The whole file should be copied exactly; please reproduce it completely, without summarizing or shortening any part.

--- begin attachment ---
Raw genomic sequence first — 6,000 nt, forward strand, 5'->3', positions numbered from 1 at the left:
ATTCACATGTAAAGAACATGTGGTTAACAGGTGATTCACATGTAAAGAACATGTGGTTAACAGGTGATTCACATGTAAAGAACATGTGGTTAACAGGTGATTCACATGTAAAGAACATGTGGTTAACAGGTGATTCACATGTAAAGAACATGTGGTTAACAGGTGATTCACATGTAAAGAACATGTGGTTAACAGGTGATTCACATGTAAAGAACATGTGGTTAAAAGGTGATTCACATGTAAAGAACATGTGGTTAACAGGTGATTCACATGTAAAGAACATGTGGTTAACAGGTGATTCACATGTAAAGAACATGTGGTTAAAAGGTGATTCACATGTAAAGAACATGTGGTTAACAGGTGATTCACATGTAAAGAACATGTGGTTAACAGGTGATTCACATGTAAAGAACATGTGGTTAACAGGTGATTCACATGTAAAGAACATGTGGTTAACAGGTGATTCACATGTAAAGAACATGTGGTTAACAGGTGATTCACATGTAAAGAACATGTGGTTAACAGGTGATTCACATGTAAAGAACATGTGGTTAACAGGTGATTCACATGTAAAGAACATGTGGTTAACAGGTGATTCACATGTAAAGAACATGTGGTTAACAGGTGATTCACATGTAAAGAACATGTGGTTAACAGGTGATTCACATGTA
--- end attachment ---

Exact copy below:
Raw genomic sequence first — 6,000 nt, forward strand, 5'->3', positions numbered from 1 at the left:
ATTCACATGTAAAGAACATGTGGTTAACAGGTGATTCACATGTAAAGAACATGTGGTTAACAGGTGATTCACATGTAAAGAACATGTGGTTAACAGGTGATTCACATGTAAAGAACATGTGGTTAACAGGTGATTCACATGTAAAGAACATGTGGTTAACAGGTGATTCACATGTAAAGAACATGTGGTTAACAGGTGATTCACATGTAAAGAACATGTGGTTAAAAGGTGATTCACATGTAAAGAACATGTGGTTAACAGGTGATTCACATGTAAAGAACATGTGGTTAACAGGTGATTCACATGTAAAGAACATGTGGTTAAAAGGTGATTCACATGTAAAGAACATGTGGTTAACAGGTGATTCACATGTAAAGAACATGTGGTTAACAGGTGATTCACATGTAAAGAACATGTGGTTAACAGGTGATTCACATGTAAAGAACATGTGGTTAACAGGTGATTCACATGTAAAGAACATGTGGTTAACAGGTGATTCACATGTAAAGAACATGTGGTTAACAGGTGATTCACATGTAAAGAACATGTGGTTAACAGGTGATTCACATGTAAAGAACATGTGGTTAACAGGTGATTCACATGTAAAGAACATGTGGTTAACAGGTGATTCACATGTAAAGAACATGTGGTTAACAGGTGATTCACATGTA